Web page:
• 15 raw clams (2 to 2-1/2 pounds) or 6 oz canned clams
  • add 5 (8 oz each) bottles clam juice
  • add 10 slices Hy-Vee bacon, chopped
  • add 1/2 Vidalia onion, chopped
  • add 4 tbsp Hy-Vee butter
  • add 1 c. Hy-Vee flour
  • add 5 medium Hy-Vee russet potatoes, peeled and diced
  • add 1/2 c. Hy-Vee skim milk
  • add 1/2 c. Hy-Vee half-and-half
  • add 1 tsp Hy-Vee salt
  • add Hy-Vee ground black pepper, to taste

All you do:

  1. If using raw clams, soak in fresh water for 20 minutes. Scrub shells. In a stock pot with lid, bring 1 cup water to boiling. Add clams and steam for 10 to 15 minutes, removing the clams as they open. Discard any that do not open. Remove clams from shells, chop and set aside; discard shells.
  2. Heat clam juice in a large saucepan on medium heat.
  3. Fry bacon in a large skillet until crispy. Remove and crumble bacon, reserving drippings. Add onions to skillet. Cook over medium heat until translucent. Add butter, bacon and flour to onions and cook, stirring continuously, for 5 minutes.
  4. Increase heat on clam juice to medium-high. Add onion mixture to saucepan while whisking continuously. Continue stirring to ensure no lumps form. Add clams and stir. Add potatoes, milk, half-and-half and salt.
  5. Reduce heat to medium-low and simmer for 35 minutes, stirring frequently.
  6. Season to taste with black pepper.

Dish On Fish: Seafood Information

Dish on Fish is an excellent seafood blog where you can explore new seafood recipes and learn relevant, relatable and easy-to-understand health and nutrition information about seafood. Hy-Vee is a partner of the National Fisheries Institute, which sponsors the blog and encourages Americans to eat seafood at least twice a week, as recommended by the US Dietary Guidelines for Americans.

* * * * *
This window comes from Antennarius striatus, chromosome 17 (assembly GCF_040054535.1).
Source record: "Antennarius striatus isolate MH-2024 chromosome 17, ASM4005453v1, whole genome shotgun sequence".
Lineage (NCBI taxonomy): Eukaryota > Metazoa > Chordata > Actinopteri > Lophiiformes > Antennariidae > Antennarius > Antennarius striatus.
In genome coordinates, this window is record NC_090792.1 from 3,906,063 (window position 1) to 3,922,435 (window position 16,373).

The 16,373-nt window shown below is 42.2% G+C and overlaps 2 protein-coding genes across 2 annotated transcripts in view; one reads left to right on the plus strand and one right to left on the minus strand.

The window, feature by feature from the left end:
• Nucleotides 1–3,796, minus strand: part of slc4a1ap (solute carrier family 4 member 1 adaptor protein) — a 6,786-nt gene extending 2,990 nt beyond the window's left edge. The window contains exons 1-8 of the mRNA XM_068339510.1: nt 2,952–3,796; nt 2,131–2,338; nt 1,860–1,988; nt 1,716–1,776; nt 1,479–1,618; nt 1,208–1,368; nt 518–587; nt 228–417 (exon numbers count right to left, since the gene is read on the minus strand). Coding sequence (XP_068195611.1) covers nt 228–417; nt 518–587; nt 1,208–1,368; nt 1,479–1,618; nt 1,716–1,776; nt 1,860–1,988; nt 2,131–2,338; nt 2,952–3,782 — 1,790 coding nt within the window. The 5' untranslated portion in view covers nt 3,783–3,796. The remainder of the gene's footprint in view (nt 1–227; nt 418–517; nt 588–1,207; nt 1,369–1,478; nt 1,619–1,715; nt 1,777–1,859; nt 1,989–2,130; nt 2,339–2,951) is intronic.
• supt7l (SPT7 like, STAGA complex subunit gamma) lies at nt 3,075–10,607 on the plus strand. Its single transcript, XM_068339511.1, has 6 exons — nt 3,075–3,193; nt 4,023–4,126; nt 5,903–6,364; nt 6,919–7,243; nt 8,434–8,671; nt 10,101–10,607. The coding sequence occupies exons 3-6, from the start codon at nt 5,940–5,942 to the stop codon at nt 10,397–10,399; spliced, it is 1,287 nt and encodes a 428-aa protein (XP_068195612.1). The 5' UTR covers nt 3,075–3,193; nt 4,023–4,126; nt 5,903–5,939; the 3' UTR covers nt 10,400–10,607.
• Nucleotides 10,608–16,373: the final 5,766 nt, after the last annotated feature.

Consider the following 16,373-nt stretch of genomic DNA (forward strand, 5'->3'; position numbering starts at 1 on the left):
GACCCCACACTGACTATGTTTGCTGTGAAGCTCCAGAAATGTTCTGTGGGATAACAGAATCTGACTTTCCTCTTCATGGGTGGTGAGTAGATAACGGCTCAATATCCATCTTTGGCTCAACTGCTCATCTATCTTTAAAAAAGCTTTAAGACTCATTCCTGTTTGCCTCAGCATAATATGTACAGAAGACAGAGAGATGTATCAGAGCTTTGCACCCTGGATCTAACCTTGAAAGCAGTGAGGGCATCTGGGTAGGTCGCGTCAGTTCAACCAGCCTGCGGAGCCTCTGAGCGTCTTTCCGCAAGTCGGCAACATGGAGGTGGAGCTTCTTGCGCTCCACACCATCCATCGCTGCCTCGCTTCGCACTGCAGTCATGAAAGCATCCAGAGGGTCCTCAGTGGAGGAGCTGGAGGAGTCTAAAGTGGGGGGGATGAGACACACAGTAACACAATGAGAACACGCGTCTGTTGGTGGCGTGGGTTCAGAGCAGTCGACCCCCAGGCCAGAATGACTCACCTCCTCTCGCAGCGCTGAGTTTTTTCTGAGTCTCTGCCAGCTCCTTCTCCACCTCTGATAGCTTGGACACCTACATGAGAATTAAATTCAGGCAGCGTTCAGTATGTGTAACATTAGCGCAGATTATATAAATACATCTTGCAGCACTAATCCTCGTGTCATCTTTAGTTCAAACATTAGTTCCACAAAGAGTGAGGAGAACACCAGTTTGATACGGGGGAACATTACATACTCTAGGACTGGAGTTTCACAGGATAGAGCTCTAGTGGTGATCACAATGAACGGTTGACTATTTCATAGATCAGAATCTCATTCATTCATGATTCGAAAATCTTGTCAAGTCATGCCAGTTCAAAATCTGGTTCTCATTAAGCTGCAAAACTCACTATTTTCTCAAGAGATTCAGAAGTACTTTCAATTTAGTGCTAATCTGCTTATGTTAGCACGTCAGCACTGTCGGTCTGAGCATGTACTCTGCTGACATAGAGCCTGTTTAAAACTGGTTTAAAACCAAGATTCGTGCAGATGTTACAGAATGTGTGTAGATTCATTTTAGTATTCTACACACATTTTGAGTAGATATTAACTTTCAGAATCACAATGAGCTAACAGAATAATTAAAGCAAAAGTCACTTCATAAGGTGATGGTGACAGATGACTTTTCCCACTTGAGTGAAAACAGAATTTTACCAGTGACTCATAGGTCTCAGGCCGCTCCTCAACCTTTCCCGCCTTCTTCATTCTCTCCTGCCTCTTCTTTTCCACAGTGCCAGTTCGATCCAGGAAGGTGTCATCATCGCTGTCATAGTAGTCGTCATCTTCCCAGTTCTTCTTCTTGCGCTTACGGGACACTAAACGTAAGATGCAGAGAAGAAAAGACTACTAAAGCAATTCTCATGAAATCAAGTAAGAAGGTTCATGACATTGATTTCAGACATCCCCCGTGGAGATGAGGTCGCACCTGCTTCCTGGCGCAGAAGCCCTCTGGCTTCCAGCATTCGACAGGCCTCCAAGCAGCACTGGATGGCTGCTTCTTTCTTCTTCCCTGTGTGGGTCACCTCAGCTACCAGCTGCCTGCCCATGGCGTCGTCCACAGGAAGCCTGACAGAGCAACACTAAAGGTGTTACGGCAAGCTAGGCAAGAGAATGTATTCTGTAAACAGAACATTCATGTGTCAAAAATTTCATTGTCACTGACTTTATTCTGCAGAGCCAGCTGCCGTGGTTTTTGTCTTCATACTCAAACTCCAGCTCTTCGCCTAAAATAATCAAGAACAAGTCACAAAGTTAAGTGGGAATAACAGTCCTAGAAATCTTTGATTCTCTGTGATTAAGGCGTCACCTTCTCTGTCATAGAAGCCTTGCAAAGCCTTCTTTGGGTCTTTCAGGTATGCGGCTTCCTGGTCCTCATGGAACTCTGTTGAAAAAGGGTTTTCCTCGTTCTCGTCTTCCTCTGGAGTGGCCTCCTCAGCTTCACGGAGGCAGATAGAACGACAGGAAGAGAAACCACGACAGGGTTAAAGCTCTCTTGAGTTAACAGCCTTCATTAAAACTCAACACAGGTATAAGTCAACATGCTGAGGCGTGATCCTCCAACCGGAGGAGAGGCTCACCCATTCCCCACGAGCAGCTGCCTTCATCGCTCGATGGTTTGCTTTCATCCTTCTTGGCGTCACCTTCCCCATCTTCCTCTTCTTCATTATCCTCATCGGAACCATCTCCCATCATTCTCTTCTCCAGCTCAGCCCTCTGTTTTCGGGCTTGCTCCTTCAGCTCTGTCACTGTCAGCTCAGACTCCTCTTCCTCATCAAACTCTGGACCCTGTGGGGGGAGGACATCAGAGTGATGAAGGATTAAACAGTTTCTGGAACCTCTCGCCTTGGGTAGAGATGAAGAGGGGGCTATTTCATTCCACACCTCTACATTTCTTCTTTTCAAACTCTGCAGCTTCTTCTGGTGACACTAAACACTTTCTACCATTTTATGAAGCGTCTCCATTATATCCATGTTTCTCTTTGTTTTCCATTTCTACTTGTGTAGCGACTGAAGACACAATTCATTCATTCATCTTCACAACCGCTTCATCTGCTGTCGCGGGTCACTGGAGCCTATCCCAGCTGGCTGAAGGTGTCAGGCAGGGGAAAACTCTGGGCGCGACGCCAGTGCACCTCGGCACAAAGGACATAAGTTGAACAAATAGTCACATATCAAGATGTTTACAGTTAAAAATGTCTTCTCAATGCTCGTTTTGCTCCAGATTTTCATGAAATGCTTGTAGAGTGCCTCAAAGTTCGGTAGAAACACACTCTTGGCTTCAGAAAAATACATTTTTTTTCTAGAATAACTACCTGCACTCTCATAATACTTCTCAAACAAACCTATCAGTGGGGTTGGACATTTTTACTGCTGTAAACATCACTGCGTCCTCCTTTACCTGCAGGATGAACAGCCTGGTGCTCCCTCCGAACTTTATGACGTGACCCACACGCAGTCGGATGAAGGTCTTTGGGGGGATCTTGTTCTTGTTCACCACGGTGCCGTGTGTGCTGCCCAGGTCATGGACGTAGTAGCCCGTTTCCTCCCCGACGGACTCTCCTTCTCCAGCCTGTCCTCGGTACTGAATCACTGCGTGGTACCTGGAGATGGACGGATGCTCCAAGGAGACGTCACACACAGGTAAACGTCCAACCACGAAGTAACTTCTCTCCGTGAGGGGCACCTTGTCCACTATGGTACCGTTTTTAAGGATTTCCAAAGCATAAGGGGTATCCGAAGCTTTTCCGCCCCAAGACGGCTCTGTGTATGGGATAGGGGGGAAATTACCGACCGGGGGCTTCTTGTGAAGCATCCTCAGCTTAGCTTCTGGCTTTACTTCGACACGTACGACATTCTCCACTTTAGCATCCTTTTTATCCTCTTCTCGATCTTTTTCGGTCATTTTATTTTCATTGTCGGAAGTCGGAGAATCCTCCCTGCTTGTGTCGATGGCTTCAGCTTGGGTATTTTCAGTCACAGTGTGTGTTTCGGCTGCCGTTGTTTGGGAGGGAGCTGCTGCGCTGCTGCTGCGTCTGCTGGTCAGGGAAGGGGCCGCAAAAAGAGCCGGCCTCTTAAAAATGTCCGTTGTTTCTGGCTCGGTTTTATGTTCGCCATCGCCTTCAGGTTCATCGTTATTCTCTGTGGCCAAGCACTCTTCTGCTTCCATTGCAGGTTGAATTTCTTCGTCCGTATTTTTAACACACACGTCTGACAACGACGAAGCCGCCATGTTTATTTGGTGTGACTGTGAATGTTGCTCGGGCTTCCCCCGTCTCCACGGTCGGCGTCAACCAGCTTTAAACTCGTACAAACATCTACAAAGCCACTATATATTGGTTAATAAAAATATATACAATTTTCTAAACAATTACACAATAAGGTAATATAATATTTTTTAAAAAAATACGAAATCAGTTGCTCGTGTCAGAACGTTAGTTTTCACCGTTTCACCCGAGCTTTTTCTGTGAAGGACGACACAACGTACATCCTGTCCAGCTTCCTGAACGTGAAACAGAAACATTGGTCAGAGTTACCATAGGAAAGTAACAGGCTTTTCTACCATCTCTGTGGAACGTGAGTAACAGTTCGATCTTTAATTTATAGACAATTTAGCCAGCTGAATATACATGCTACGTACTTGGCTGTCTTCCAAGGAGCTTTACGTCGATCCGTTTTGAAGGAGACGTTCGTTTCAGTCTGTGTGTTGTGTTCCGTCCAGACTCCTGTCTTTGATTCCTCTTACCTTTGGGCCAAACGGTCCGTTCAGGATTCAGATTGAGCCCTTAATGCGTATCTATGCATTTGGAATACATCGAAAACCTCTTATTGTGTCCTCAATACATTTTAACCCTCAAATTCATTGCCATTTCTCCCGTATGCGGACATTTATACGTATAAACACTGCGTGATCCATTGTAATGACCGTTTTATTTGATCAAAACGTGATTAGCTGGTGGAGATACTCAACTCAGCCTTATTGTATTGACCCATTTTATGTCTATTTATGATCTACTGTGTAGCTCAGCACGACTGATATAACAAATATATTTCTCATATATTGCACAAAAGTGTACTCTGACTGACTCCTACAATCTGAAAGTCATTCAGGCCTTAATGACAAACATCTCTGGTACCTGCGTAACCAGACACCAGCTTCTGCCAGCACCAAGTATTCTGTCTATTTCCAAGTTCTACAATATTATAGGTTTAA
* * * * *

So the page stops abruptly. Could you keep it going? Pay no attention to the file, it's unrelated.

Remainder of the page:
Seafood is a vital part of a healthy diet. Hy-Vee strives to provide customers with high-quality, Responsible Choice seafood and our Seafoodies blog provides detailed information and tips. We want to share Dish on Fish with you so you can find more resources, tips and recipes to help you enjoy seafood and reap its benefits.

From Dish on Fish: Four Elegant Date-Night Seafood Recipes

We all have some simple, go-to seafood meals we rely on, but special occasions are the perfect time to venture out of your cooking comfort zone and try something new! We’ve scoured the Internet for the most elegant seafood meals to serve your special someone. From shrimp and scallops to halibut, salmon and lobster, take your pick!

Looking for more simple seafood meals for two? Head over to last year’s post for further inspiration.

Garlic Orzo Tuscan Shrimp for Two – Zona CooksSriracha-Glazed Seared Scallops – Peas and CrayonsSeafood Fra Diavolo – Host the ToastPan-Seared Halibut with Kentucky Bourbon – Champagne Tastes